The NCAA Division I council will have one of their toughest votes ever today. The council is scheduled to vote on eligibility for all spring athletes on Monday. The vote will affect seniors the most, but all athletes are asking for their eligibility back:
NEW - Student-Athlete Leaders from Power Five schools across the country release a joint statement before the NCAA’s eligibility vote tomorrow.— Matt Reynoldson (@MattReynKLKN) March 30, 2020
This is important to a lot of individuals. Please share. pic.twitter.com/ZaHKlAY3Mp
There are four ways the vote could go.
Everyone gets eligibility back
The best-case scenario for current players would be everyone regaining eligibility. But this could create some major issues for institutions, coaches, and incoming players. With the MLB Draft shortened and most seniors coming back, if everyone got their eligibility back, roster numbers would likely be in the 45-50 range. This would make it very difficult for coaches to gather their scholarships and dish out scholarship money to their players, even if the numbers were changed. This might be the most-fair option for players, but the hardest for athletic institutions.
Only seniors get eligibility back
This is likely the most reasonable option, in my opinion. Only giving seniors eligibility may be unfair to other players, but it puts the smallest restraint on rosters and institutions. Seniors were the only group that wouldn’t be given a chance to play again if there was no eligibility given. But the NCAA could be against these first two options after losing hundreds of millions of dollars with the loss of March Madness. Many Power 5 programs are also worried about the potential loss of the football season. This is likely the best compromise and the most valid option.
Nobody gets eligibility back
Even people against any relief have valid points. USA Today reported that it would cost P5 programs anywhere from $500-900K to have their seniors back next season. One could argue this would be entirely unfair to seniors (and all players), as they did nothing wrong to lose their final season and should get that back. Others would argue once a player plays a certain number of games (beyond redshirt restrictions), his or her eligibility for that season has been used. If their season had ended from injury or poor performance, they wouldn’t be coming back, and we should put this situation into perspective when many others are struggling.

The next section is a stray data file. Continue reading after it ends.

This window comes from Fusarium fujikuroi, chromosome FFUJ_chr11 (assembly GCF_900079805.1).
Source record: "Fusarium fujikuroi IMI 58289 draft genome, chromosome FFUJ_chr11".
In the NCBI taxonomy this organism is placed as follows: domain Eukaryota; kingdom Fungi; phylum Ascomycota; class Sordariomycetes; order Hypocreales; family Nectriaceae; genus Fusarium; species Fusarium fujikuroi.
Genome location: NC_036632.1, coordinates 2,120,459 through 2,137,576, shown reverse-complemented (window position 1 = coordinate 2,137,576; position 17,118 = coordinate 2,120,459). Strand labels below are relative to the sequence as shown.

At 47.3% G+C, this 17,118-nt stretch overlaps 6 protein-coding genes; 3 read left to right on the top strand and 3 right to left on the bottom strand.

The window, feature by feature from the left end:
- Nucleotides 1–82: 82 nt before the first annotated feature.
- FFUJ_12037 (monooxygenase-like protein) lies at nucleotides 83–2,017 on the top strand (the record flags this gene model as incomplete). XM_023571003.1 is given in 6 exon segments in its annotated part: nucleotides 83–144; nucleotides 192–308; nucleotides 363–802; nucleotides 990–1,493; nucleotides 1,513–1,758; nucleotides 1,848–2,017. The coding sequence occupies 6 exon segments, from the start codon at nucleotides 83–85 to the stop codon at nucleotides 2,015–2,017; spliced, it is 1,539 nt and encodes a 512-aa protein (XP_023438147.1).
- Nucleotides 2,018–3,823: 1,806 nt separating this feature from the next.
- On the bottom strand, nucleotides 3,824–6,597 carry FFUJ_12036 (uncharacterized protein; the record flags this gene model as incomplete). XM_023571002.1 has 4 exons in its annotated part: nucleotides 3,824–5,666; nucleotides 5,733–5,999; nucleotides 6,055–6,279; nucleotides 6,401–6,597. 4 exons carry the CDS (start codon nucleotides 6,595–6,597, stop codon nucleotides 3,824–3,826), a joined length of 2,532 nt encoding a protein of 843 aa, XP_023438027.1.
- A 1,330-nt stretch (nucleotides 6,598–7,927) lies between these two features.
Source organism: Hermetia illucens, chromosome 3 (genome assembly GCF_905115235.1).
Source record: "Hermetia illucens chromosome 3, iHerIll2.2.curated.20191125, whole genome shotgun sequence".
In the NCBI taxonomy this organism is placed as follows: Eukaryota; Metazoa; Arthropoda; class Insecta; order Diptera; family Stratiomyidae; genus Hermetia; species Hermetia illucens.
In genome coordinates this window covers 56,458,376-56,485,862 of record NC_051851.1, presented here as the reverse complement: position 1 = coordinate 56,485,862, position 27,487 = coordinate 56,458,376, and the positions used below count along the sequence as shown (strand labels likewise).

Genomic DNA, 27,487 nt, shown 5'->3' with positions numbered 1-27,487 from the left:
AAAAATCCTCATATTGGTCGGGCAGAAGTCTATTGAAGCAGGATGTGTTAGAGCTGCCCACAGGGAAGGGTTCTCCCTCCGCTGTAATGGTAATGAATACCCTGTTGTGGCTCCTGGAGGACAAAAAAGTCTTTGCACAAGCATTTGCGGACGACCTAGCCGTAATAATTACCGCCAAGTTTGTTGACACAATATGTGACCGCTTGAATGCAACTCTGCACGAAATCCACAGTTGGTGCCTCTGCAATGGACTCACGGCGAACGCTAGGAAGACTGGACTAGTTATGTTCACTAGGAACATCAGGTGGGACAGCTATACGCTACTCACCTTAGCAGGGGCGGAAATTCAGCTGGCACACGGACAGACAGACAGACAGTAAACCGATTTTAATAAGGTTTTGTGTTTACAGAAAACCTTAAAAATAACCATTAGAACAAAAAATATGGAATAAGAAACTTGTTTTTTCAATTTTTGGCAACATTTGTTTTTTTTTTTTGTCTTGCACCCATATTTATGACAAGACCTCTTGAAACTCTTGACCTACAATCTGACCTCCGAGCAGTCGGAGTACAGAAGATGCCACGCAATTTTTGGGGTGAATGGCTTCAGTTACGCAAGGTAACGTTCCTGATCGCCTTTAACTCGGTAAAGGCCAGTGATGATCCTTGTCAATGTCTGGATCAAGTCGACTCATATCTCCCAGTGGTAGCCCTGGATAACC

Move the vote back to June
There were rumors late last week the vote would be moved to June, but as of now, the vote will be held today. The council could still have the option to move it back to gather more information, such as the status of the football season. Going into the vote with as much information as possible, will make for the best decisions for institutions, but would continue to hurt the players. Players need to know the decision now. Seniors have to make career decisions. Will they still play college ball, or do they need to look for jobs? Juniors and their agents need to know the leverage they’ll have in the draft. Freshmen and sophomores need to know what their depth chart situations will look like and if they should plan to transfer.
FSU baseball has six seniors in their last semester of eligibility. Softball has five. Beach volleyball has four. Men and women’s golf both have two, as do the tennis programs. Men’s track and field has seven, while the women have 17.
We’ll keep you updated when the results are released, so make sure to check back later.
3/30, 6:30 PM UPDATE:
The Division one council has voted to grant all spring senior athletes an extra year of eligibility. Winter athletes will not be granted an extra year.
In baseball, this will save 100’s of juniors an extra year of leverage in the draft and will likely save them five digits of money if they aren’t taken within the first five rounds in 2020.
The key component of today’s ruling is that it will be up to the schools to decide how much money they want to give to each returning athlete. They can give anywhere from 0% to what they got last year from a scholarship %.— Kendall Rogers (@KendallRogers) March 30, 2020
Now, the institutions will have to make due anyway they can, but this is a massive win for players, and the NCAA at that.
I was told the vote tally to give everyone a waiver was overwhelmingly a yes with no’s in the single digits. Have not confirmed this figure with a second soruce, but it’s the same source the blanket waiver came from. https://t.co/hEvrrmITe0— Kendall Rogers (@KendallRogers) March 30, 2020